Surgical Care

Surgical consultation is usually sought for diagnostic biopsy.

Patients with end-stage progressive forms of ILD, severe neonatal lung disease associated with SFTPB or ABCA3 mutations, and some pulmonary veno-occlusive diseases may be candidates for lung or heart/lung transplantation. These patients are considered on an individual basis at the few centers specializing in pediatric lung transplantation.

The 2016 International Society for Heart and Lung Transplantation (ISHLT) Thoracic Transplant Registry Report shows that worldwide more than 100 pediatric lung transplantations are performed annually, although the majority of lung transplant centers perform fewer than 5 transplantations each year. [75]  According to the 2018 ISHLT Thoracic Transplant Registry Report, the median post-transplantation survival is 7 years. [76]

Rama et al compared children with diffuse lung disease, cystic fibrosis, and pulmonary vascular disorders who were undergoing lung transplantation. Children with diffuse lung disease had higher pre-transplant morbidity (lower forced expiratory volume in 1 second [FEV1], pulmonary hypertension, and hypercapnia). They also required more invasive ventilation and intensive care compared with patients with cystic fibrosis. No difference was noted in survival or in the frequency of infections and lymphoproliferative disease after transplantation. [77]

For some diseases, such as neonatal surfactant protein B (SP-B) and alveolar capillary dysplasia, lung transplantation remains the only effective treatment. The proportion of ChILD- and other rare disease–related lung transplants at pediatric transplant centers is likely to increase as the life expectancy and prognosis of patients with cystic fibrosis continue to improve.



All children with ILD should be treated in consultation with a pediatric pulmonologist. In addition, referral to or telephone consultation with a center that has clinicians who specialize in chILD is advised.

Because cardiovascular diseases can masquerade as ILD, all patients should have an echocardiogram and may benefit from the involvement of a pediatric cardiologist. A pediatric rheumatologist should be involved in the management of ILD associated with connective tissue disease. For ILD associated with immunodeficiency and/or immune dysregulation, the involvement of a pediatric immunologist is advised.

Consult a pediatric radiologist regarding the interpretation of imaging studies. Consultation with a pathologist is recommended before tissue is obtained to ensure that adequate specimens are collected and that they are correctly processed. In many cases, consideration should be given to consultation with a pathologist who is knowledgeable about chILD diagnoses.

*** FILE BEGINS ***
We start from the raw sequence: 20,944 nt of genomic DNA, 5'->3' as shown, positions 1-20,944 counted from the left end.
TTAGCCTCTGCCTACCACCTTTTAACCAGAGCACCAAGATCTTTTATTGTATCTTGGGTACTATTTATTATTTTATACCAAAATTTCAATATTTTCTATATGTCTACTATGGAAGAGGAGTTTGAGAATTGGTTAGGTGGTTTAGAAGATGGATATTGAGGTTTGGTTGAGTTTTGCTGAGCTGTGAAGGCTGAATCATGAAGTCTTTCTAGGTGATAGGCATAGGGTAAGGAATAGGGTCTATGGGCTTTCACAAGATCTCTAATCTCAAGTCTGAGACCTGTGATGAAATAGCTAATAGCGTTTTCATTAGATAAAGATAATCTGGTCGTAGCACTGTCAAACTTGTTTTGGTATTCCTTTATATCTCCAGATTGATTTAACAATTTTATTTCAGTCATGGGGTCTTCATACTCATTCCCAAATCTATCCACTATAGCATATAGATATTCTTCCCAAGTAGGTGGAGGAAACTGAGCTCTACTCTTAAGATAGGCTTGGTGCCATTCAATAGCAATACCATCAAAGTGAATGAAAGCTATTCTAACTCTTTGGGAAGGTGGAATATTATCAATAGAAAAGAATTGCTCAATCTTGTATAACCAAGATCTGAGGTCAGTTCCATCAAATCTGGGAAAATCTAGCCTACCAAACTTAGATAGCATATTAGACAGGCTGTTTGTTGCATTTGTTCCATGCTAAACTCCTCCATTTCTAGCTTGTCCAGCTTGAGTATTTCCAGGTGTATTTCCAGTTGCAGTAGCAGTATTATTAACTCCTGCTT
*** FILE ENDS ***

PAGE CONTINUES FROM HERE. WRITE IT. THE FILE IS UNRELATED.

In addition, consider consultation with an infectious disease specialist and a transplantation specialist. The pretransplantation evaluation should be initiated before end-stage disease develops to allow sufficient time for assessment and donor identification.



No specific diet is necessary in most cases. In ILD associated with gastrointestinal disorders, dietary management should be planned in consultation with a gastroenterologist and an experienced dietitian.

As for patients with any chronic disease, patients with chILD should receive sufficient kilojoules to maintain adequate growth. ChILDs are associated with an increased risk of failure to thrive. Decreased lung compliance increases the work of breathing and energy expenditure. Energy supplementation should be undertaken with consideration to the added difficulty in handling high carbohydrate loads with chronic lung disease.

Consult a nutritionist experienced in the management of chronic pulmonary conditions in children. Young infants with feeding difficulties resulting from dyspnea may require a transpyloric or gastrostomic feeding tube.



Activity may be limited by the patient's degree of dyspnea. Oxygen saturation during exercise should be measured. A prescribed, monitored exercise program may be beneficial to prevent deconditioning in older children. Conditions that may exacerbate pulmonary symptoms (high levels of ozone or other environmental pollutants) should be avoided. Patients with hypersensitivity pneumonitis should be removed from exposure to the precipitating substances (eg, birds, organic dusts). Air travel or travel to high altitudes must be carefully planned in patients with arterial desaturation.